The website also states, “The DSAC program has grown to include more than 509 member companies representing almost every critical sector and over 50 unique business industries.”

But DSAC is not the only such alliance, there is also another mysterious organization called InfraGard.

This is how InfraGard explains itself on its website:

“InfraGard is a partnership between the FBI and members of the private sector. The InfraGard program provides a vehicle for seamless public-private collaboration with government that expedites the timely exchange of information and promotes mutual learning opportunities relevant to the protection of Critical Infrastructure. With thousands of vetted members nationally, InfraGard’s membership includes business executives, entrepreneurs, military and government officials, computer professionals, academia and state and local law enforcement; each dedicated to contributing industry specific insight and advancing national security.”

InfraGard and DSAC are essentially the muscle for Wall Street to ensure nobody messes with their profit. According to a report called Spooky Business by the Ralph Nader-founded non-profit Essential Information, that muscle is huge and sweeping.

The 50-plus page report details how corporations are hiring former CIA, FBI, NSA, military and law enforcement agents to go after and discredit or shutdown activist organizations. The methods they employ are numerous: planting false information, blackmail, investigating the private lives of activists, computer hacking, wiretapping and more.

Included in the document are examples of how major corporations and their trade associations – including the U.S. Chamber of Commerce, Walmart, Monsanto, Bank of America, Dow Chemical, Kraft, Coca-Cola, Chevron, McDonald’s, Shell and more – have used espionage against activist and whistleblowers. And with the existence of DSAC and InfraGard and others like them, they are working hand in hand with the U.S. federal government.

In fact, Russel Corn, the managing director of Diligence, a corporate espionage agency, said in Spooky Business, “Private spies make up 25 percent of every activist camp.’ If you stuck an intercept up near one of those camps, you wouldn’t believe the amount of outgoing calls after every meeting saying, ‘Tomorrow we’re going to cut the fence.’ Easily one in four of the people there are taking the corporate shilling.”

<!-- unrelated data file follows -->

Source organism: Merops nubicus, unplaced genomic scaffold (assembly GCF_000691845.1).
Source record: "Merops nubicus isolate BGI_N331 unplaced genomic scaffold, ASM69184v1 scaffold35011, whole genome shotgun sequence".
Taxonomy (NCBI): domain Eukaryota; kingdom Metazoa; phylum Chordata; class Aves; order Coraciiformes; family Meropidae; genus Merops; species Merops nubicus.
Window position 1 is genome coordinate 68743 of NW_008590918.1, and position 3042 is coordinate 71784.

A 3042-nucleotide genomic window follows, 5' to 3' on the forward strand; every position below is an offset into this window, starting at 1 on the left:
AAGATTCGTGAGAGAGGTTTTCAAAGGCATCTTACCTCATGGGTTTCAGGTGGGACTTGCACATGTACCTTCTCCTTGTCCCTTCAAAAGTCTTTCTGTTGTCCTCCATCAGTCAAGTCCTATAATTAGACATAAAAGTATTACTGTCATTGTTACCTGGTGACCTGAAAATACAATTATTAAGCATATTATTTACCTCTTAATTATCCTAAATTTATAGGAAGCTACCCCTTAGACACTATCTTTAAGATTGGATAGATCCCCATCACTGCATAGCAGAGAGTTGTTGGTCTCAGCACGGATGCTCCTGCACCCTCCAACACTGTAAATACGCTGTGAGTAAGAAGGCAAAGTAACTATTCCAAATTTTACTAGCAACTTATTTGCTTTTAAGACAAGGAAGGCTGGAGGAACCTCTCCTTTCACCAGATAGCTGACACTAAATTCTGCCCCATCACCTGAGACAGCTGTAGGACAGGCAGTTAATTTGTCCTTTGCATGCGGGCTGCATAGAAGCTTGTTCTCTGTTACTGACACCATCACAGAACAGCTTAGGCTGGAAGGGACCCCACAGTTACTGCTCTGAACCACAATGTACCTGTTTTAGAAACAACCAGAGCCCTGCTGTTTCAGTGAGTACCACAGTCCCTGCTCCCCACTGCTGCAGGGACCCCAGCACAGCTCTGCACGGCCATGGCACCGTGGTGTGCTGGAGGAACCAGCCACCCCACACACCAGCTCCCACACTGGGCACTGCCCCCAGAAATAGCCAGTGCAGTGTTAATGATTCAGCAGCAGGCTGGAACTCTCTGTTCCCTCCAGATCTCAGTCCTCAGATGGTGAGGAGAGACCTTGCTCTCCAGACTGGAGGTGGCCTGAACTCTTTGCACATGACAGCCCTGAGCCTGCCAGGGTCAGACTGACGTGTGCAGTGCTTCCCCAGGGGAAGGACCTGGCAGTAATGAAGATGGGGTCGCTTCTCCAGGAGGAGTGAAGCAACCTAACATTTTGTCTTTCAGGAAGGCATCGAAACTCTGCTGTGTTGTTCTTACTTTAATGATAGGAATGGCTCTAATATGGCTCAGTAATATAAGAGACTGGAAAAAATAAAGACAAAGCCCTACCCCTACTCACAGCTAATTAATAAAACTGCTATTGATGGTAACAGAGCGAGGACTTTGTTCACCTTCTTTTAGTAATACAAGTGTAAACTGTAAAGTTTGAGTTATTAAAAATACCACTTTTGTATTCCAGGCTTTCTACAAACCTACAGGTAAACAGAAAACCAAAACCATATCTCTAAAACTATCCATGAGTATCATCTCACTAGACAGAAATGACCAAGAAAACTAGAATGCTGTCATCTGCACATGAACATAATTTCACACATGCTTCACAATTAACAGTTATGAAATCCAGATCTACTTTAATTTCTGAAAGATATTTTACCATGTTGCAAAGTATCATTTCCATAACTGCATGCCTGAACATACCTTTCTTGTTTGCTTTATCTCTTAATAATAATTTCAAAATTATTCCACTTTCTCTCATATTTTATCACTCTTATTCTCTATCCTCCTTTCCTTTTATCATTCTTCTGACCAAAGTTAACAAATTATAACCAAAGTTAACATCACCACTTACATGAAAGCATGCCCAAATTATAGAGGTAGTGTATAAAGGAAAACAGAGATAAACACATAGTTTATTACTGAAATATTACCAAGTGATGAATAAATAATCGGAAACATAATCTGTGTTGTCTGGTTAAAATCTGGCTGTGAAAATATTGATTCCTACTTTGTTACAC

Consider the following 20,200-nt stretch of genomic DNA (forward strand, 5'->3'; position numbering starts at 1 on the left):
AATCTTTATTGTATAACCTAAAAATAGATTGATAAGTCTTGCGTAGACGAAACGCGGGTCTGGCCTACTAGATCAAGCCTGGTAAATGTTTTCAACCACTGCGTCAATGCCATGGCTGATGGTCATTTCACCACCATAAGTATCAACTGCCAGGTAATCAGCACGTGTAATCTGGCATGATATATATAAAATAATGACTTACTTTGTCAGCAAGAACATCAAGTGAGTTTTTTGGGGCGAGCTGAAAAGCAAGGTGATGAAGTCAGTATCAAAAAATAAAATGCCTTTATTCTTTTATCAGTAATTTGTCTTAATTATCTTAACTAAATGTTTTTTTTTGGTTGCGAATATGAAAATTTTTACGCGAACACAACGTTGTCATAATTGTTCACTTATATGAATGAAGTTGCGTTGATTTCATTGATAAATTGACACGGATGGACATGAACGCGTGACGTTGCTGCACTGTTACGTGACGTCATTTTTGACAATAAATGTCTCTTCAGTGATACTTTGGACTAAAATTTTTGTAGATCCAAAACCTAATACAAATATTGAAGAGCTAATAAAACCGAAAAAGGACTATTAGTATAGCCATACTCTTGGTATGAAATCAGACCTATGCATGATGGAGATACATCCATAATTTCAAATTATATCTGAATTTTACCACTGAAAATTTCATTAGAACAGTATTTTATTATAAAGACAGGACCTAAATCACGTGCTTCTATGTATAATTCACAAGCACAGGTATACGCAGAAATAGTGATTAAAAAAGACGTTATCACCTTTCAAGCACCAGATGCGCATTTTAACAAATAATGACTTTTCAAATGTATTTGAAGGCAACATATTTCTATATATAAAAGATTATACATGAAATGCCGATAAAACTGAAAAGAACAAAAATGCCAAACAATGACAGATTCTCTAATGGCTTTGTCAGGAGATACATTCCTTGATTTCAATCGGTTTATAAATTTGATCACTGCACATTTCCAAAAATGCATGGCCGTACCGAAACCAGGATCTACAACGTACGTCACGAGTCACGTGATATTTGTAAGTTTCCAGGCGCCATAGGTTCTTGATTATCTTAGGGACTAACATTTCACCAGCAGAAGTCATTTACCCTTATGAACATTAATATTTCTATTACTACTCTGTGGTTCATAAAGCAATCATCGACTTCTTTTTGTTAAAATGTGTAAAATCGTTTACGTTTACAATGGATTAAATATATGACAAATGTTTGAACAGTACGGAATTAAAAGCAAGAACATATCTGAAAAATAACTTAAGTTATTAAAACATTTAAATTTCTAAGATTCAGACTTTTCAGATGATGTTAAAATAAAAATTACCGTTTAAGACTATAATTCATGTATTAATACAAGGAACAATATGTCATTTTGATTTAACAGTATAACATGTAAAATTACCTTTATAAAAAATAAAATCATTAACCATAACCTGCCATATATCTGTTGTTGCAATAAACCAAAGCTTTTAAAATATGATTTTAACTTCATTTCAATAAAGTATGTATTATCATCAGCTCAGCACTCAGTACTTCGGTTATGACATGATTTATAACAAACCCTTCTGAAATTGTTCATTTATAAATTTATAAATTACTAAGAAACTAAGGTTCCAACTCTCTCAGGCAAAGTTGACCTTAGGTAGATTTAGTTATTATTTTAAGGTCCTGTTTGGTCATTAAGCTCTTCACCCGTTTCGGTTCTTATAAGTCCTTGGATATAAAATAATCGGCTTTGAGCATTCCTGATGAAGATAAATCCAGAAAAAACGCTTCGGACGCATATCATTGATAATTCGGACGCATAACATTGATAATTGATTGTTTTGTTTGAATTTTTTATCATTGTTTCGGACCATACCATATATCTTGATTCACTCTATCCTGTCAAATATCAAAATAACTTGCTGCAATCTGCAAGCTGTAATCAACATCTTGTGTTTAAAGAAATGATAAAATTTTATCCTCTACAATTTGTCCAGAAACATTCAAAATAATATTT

While Corn’s claims can’t be verified and, as Spooky Business noted, could be self-serving, there is no doubt infiltrating activist organizations and tracking journalists is a long-running U.S. federal government and bipartisan practice.

There is a reason in 2013 the NSA built the massive Utah Data Center, a 1.5 million square foot facility that stores the data it collects from around the world.

The CPJ reported, “On the low end, it is thought that the Utah Data Center can store between 3 and 12 exabytes of data. (An exabyte is the equivalent of a billion gigabytes.) To put this in perspective, in 2003 researchers at the University of California, Berkeley, estimated that the amount of information generated by all conversations since the dawn of humanity would total about 5 exabytes. Bolder theorists such as the former NSA analyst Binney say the Utah facility will have a gross storage capacity of about one zettabyte, or 1,024 exabytes.”

How long will it be before the NSA needs to expand its capacity?

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Lauren von Bernuth

Lauren is one of the co-founders of Citizen Truth. She graduated with a degree in Political Economy from Tulane University. She spent the following years backpacking around the world and starting a green business in the health and wellness industry. She found her way back to politics and discovered a passion for journalism dedicated to finding the truth.

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3 Comments

  1. Kurt March 8, 2019

    AND PEOPLE STILL WAIVE THEIR FLAGS AND CALL THIS THE LAND OF THE FREE.

    THE TRUTH AND REALITY OF THE SITUATION IS THAT THIS IS ONE BIG CHICKEN COOP.
    “THE LAND OF THE FEE, AND THE HOME OF THE SLAVE.

    Reply
  2. Larry Stout July 3, 2019

    It has been quite a number of years now since The Economist flatly stated that corporations had become more powerful than governments. In the meantime, government in the U.S. has been fully co-opted by corporate America and billionaire plutocrats, who currently infest the White House and control Congress and the Supreme Court. It has been said that when fascism comes to America, it will be wrapped in the flag and carrying a cross (attributed to author Sinclair Lewis). But the insidious subversion of the U.S. government has not been carried out by American nationalists; rather it is an accomplishmen of conspirators arrayed from Wall Street to London to Tel Aviv, and elsewhere.

    Reply
  3. Larry Stout July 26, 2019

    “The whole drift of our law is toward the absolute prohibition of all ideas that diverge in the slightest form from the accepted platitudes, and behind that drift of law there is a far more potent force of growing custom, and under that custom there is a natural philosophy which erects conformity into the noblest of virtues and the free functioning of personality into a capital crime against society.” — HL Mencken

    Reply